(written August 30, 2009)
“Living on borrowed time.” What does that mean? Spiritual teachings of many sorts and (if I remember correctly) science tell us that when something dies, the energy doesn’t just disappear, it manifests itself in some other way: reincarnation, decomposition, heavenly ascension, fossil fuels, ghosts, supernovas, food.
Each person, tree, animal, plant and planet is made up of atoms which are essentially embodied energy. Solidity is an illusion.
There is an ongoing global dialogue about planting trees to capture CO2 to help save the planet that we humans have quickly begun to destroy by cutting trees and by burning fossil fuels which are decomposed trees and other lives. Each time we plant a tree, carbon is collected and stored in its beautiful form, within the cells of its leaves or needles, the cells of its strong core and protective bark. Eventually, in the years, or in two thousand years, each tree will die and that CO2 does not just stay in the tree. As it decays and feeds the worms or feeds the fire, all that stored carbon- that embodied energy is released back into the air from which it was tree-vacuumed up in the first place. “Borrowed Time” for trees may simply mean that the tree borrowed carbon from the air in order to live for the limited time of its beautiful life. Its life-force lives on as it is drawn into the cells of other trees, insects, worms and bacteria through digestion or respiration. In that way, each tree borrows its energy from the trees that came before and lends that energy in turn to all that grows after. In that way, the ethereal carbon gas that once sustained the tree could, perhaps, be known as the “spirit” of the tree. When the tree dies, that once embodied energy, tree spirit becomes ethereal, a ghost-like invisibility that lives in and around those things that still maintain the illusion of solidity. In this way, the tree, the tree’s spirit is one of the tightrope strands on the web of life to which we are all connected.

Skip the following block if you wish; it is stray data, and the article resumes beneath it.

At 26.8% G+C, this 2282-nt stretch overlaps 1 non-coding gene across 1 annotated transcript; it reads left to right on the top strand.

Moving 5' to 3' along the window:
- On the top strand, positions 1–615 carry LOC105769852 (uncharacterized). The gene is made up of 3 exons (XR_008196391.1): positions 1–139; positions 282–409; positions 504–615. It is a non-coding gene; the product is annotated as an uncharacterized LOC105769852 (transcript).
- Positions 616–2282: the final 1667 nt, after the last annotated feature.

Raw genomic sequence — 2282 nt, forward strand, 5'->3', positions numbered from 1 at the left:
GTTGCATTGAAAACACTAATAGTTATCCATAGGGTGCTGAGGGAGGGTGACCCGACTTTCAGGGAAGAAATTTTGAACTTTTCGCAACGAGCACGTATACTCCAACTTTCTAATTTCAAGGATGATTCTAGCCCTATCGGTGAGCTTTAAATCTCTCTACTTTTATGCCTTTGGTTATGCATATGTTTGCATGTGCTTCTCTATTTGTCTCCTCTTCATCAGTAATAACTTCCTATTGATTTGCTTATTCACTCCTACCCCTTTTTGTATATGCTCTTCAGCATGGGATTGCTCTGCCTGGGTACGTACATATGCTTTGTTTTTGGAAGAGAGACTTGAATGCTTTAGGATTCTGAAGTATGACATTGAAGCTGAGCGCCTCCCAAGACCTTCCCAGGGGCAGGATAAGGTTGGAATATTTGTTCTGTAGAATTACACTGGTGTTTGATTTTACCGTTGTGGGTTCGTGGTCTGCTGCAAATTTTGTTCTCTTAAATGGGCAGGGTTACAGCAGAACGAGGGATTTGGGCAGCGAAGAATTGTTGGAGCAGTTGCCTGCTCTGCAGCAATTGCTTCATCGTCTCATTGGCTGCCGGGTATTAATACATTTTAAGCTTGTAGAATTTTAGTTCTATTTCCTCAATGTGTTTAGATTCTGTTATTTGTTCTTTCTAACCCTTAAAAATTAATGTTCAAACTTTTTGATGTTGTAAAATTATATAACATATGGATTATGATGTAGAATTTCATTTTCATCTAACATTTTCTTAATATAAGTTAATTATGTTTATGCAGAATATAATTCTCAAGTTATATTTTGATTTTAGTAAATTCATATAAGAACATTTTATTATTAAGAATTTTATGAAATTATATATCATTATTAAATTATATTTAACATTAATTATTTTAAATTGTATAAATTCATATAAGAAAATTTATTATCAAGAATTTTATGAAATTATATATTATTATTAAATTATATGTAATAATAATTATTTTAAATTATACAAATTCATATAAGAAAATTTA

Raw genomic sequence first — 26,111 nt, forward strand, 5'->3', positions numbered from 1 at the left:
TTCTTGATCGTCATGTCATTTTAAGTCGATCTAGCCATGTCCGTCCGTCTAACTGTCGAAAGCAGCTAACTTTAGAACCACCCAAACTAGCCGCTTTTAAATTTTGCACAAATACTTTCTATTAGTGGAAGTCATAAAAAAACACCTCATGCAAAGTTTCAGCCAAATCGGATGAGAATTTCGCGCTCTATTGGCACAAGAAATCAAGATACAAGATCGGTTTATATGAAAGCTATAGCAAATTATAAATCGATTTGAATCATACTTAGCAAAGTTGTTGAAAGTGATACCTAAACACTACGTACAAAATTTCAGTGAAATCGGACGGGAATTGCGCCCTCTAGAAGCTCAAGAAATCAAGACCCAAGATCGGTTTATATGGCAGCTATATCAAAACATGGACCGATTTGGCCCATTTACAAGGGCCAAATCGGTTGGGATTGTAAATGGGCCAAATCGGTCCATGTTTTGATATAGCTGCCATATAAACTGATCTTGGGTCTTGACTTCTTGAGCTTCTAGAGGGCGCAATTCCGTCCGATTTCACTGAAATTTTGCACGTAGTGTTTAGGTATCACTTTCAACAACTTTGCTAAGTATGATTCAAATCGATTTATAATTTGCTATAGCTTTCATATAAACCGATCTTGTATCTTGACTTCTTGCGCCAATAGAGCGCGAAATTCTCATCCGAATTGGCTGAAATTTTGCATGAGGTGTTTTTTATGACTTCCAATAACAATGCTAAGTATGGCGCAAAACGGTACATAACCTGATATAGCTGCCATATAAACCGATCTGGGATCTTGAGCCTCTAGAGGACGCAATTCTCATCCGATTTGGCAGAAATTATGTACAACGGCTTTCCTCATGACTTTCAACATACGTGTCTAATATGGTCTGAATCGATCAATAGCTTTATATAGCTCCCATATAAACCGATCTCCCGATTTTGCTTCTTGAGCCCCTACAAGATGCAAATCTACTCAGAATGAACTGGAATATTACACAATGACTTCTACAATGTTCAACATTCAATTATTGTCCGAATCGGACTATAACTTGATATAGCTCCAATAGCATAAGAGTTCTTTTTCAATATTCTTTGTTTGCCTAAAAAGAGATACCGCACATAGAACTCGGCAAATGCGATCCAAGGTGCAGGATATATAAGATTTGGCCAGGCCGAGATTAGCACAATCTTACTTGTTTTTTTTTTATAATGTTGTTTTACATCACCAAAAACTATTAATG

When someone, say, a person, lives its (our) life with the illusion of solidity, deep down, at a molecular and spiritual level, we are embodied energy- much like our tree. We think and talk and move and laugh and cry and we use language to call that living. When we say someone is “living on borrowed time,” generally we mean that their bodies are staying animated against the odds. But really-aren’t we all simply “living on borrowed time”?
We, (the we that we know ourselves to be) were created from an unlikely union between two single cells with only half the required DNA to grow. Beyond reasonable expectation these half DNA cells merged together to form a single, and complete strand of DNA. They split and merged again and again until each split became beyond all odds, an ear here, a toenail there, a mucus membrane there, a heart here. The energy for all of this embodiment taking place came and still comes from the energy of those that came and died before: our mothers and fathers, beef, carbon exhaled and from decomposing things, oxygen exhaled by plants, lettuce, nuts, fruit, dandelion greens and bacon. In order for each of our cells to thrive, we take in and embody the energy of those other beings that we encounter. This energy brings us life as we know it. We are embodied energy, spirit, ethereal unknowns on an atomic and global level.
In this respect, aren’t we all “living on borrowed time”? Or, should we more aptly say that we are “living on borrowed spirit/enerty/molecules” or, should we say we are “living with shared energy, mixing time up because energy is timeless and we are simply energy embedded”?
As someone who believes in science, spirit, and in the unknowable unknown, it help s me to meld those beliefs into stories or explanations that make sense to me. Intellectually, I celebrate with joy the changing of the seasons and the miraculous circle of lives. But I still feel a sense of loss as I watch the trees lose a bit of that lifeforce each fall when they give up their green leaves for red, yellow and brown. Eventually, even those leaves that have transformed still die and fall to feed the Earth as compost- transference of embedded energy one leaf, one cell at a time. Going, going, going, gone but not gone at all.